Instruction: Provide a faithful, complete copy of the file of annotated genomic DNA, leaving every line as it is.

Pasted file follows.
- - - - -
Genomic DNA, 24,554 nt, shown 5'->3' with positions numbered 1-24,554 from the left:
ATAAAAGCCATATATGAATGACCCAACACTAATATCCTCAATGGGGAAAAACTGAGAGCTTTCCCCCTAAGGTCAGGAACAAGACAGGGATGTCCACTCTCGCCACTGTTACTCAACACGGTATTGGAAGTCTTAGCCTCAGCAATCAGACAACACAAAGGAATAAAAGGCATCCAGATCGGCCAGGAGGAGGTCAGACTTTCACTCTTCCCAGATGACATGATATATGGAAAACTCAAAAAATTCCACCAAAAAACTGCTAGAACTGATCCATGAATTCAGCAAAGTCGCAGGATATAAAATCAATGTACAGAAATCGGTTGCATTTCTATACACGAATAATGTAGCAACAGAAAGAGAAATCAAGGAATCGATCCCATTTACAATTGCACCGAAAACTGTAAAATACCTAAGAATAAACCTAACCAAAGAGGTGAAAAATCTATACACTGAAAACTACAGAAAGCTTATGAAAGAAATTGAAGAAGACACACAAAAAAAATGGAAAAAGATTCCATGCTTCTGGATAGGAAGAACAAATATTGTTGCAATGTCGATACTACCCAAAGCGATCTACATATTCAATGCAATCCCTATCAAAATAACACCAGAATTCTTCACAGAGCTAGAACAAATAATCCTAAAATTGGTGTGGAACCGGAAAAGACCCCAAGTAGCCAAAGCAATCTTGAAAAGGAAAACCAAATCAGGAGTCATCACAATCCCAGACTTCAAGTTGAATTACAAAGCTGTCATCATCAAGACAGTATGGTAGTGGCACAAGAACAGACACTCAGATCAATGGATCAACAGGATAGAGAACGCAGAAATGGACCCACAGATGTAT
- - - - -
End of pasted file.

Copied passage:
Genomic DNA, 24,554 nt, shown 5'->3' with positions numbered 1-24,554 from the left:
ATAAAAGCCATATATGAATGACCCAACACTAATATCCTCAATGGGGAAAAACTGAGAGCTTTCCCCCTAAGGTCAGGAACAAGACAGGGATGTCCACTCTCGCCACTGTTACTCAACACGGTATTGGAAGTCTTAGCCTCAGCAATCAGACAACACAAAGGAATAAAAGGCATCCAGATCGGCCAGGAGGAGGTCAGACTTTCACTCTTCCCAGATGACATGATATATGGAAAACTCAAAAAATTCCACCAAAAAACTGCTAGAACTGATCCATGAATTCAGCAAAGTCGCAGGATATAAAATCAATGTACAGAAATCGGTTGCATTTCTATACACGAATAATGTAGCAACAGAAAGAGAAATCAAGGAATCGATCCCATTTACAATTGCACCGAAAACTGTAAAATACCTAAGAATAAACCTAACCAAAGAGGTGAAAAATCTATACACTGAAAACTACAGAAAGCTTATGAAAGAAATTGAAGAAGACACACAAAAAAAATGGAAAAAGATTCCATGCTTCTGGATAGGAAGAACAAATATTGTTGCAATGTCGATACTACCCAAAGCGATCTACATATTCAATGCAATCCCTATCAAAATAACACCAGAATTCTTCACAGAGCTAGAACAAATAATCCTAAAATTGGTGTGGAACCGGAAAAGACCCCAAGTAGCCAAAGCAATCTTGAAAAGGAAAACCAAATCAGGAGTCATCACAATCCCAGACTTCAAGTTGAATTACAAAGCTGTCATCATCAAGACAGTATGGTAGTGGCACAAGAACAGACACTCAGATCAATGGATCAACAGGATAGAGAACGCAGAAATGGACCCACAGATGTAT